The dating takes place via artefacts (mostly shards) that got into the post pits and possible overlaps with more recent or older findings, only rarely via scientific dating of the post itself. However, datable finds in the comparatively small post pits are much rarer than in the storage or waste pits , it is also unclear whether they got into the ground before, during or after the construction of the building.


Since the houses made of wooden beams and plastered wattle are completely gone over the centuries, but usually after a few decades, post pits are usually the only remnants of the house from which the floor plan and construction method can be deduced. For large areas of prehistory and early history, they are the only way to reconstruct settlements, their structure, size and development. Recognizing post pits is therefore the basis of settlement archeology . The reconstruction of wooden structures using post pits is a standard method in archeology today.

Research history

Post pits were first detected in the 1890s when exploring the Roman Limes in the Rhineland, in the form of corner posts of Roman watchtowers. During the excavations in the Roman camp in Haltern under the direction of Carl Schuchhardt , which began in 1899, for the first time large-scale attention was paid to traces of wooden structures. In a lecture to Kaiser Wilhelm II on January 18, 1904 about the excavations in the Roman camp in Haltern, Schuchhardt explained the phenomenon of post pits with a saying by Georg Loeschcke : "Nothing is more permanent than a proper hole." Rudolf Pörtner formulated it even more clearly in 1961: "Only since Haltern did we know that nothing is as permanent as a hole and that discoloration of the earth in the ground has the same documentary value as the historians' manuscripts."

Schuchhardt was then able to achieve great success with the excavation of the Römerschanze near Potsdam . Carl Schuchhardt and Albert Kiekebusch were instrumental in spreading the method, even against initial resistance, and in their excavation publications wrote detailed descriptions of the origin and appearance of post pits in the archaeological findings.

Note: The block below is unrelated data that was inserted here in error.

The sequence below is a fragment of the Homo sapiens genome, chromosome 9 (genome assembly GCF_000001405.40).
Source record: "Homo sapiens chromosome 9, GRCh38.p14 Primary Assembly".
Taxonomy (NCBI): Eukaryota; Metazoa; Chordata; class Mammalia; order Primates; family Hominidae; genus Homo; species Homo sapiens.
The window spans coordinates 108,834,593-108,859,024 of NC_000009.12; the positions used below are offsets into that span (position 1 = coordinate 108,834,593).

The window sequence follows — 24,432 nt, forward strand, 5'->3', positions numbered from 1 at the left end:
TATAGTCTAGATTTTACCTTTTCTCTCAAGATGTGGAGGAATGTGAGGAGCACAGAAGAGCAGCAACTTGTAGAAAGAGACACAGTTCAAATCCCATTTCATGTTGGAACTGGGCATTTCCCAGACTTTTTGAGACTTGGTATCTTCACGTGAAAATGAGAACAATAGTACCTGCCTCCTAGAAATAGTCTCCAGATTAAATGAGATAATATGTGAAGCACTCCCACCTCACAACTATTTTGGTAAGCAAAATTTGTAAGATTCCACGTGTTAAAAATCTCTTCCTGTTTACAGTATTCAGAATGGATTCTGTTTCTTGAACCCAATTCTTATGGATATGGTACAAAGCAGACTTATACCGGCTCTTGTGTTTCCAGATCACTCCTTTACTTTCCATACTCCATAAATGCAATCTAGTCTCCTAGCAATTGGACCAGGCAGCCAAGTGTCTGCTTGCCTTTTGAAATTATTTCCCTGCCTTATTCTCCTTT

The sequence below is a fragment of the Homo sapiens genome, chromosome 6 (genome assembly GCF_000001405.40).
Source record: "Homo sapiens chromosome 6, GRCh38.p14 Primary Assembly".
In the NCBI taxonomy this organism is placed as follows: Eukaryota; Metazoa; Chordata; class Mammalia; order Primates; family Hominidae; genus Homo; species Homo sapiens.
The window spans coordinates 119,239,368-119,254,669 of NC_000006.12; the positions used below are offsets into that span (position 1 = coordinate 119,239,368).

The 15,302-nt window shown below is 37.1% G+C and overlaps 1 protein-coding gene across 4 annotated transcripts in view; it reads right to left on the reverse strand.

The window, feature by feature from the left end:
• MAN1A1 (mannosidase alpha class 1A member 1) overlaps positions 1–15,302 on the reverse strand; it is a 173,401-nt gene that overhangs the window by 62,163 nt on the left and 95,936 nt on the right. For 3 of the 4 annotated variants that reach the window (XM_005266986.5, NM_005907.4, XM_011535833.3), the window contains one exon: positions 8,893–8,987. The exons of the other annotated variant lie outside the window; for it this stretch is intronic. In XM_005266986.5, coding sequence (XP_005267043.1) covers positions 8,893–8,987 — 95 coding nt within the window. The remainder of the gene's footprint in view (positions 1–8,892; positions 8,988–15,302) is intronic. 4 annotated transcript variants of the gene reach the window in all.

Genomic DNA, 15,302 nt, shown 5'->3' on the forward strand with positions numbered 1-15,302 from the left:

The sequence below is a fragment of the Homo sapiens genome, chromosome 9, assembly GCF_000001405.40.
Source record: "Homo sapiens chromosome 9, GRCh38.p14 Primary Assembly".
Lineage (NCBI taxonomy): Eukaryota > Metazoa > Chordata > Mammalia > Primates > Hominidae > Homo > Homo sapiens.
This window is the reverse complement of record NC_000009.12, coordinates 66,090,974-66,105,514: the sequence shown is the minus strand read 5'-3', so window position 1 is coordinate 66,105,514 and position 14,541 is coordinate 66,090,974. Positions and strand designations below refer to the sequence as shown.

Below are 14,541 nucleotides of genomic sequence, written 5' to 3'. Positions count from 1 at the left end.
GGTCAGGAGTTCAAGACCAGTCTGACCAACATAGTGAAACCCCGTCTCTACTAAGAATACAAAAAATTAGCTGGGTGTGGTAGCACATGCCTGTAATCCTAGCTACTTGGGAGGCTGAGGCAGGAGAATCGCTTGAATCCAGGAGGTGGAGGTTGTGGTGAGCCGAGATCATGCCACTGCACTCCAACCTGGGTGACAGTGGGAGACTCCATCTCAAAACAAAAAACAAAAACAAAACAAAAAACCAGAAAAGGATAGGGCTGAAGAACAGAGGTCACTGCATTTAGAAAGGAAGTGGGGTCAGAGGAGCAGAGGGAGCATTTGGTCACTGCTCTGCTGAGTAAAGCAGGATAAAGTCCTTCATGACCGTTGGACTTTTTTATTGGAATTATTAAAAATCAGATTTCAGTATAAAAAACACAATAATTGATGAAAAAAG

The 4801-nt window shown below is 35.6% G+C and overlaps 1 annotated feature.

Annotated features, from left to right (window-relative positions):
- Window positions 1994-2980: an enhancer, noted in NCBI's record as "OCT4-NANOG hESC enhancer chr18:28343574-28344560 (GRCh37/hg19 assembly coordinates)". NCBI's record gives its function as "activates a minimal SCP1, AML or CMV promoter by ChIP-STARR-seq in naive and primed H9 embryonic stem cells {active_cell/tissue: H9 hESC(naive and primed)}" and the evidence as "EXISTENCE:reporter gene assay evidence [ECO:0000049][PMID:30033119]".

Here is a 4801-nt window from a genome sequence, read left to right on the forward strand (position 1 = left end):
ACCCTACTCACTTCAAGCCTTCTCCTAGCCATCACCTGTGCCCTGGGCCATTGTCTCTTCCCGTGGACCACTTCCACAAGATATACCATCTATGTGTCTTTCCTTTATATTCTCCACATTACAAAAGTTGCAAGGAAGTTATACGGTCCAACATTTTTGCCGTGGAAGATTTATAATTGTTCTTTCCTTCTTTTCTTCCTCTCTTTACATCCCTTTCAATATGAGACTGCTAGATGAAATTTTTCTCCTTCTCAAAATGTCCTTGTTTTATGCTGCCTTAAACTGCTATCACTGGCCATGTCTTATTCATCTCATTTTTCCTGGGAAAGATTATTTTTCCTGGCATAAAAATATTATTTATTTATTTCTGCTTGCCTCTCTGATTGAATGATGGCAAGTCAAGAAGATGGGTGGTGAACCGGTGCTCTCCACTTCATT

Gerhard Bersu , who later chaired the Roman-Germanic Commission , also took part in the excavations in the Römerschanze . He fled to England in 1938 because of discrimination during National Socialism and conducted archaeological excavations there during his internment as an enemy foreigner during the war . As a result, the recognition of post pits and thus the evidence of wooden buildings above ground also found its way into British archeology.


  • Hans Jürgen Eggers: Introduction to the prehistory . 3. Edition. Munich / Zurich 1986, pp. 220-226.
  • Carl Schuchhardt: The Römerschanze near Potsdam after the excavations of 1908 and 1909 . In: Prehistoric Journal 1, 1909, pp. 209-238, v. a. P. 215 f.
  • Albert Kiekebusch: The excavation of a Bronze Age village near Buch near Berlin. In: Prehistoric Journal 2, 1910, p. 371 ff., V. a. Pp. 375-380.
  • Philip Barker: Techniques of Archaeological Excavation. 3. Edition. London 1993, pp. 22-27.

Web links

Individual evidence

  1. Rudolf Aßkamp : Römerpark Aliso: Past - Present - Future (PDF), in: Archäologie in Westfalen-Lippe , 2012, pp. 279–282.
  2. "... nothing is as permanent as a hole ..." June 18, 2010.
  3. ^ Ch. Evans: Archeology and modern times: Bersu's Woodbury 1938 & 1939 . In: Antiquity 63, 1989, 436 ff.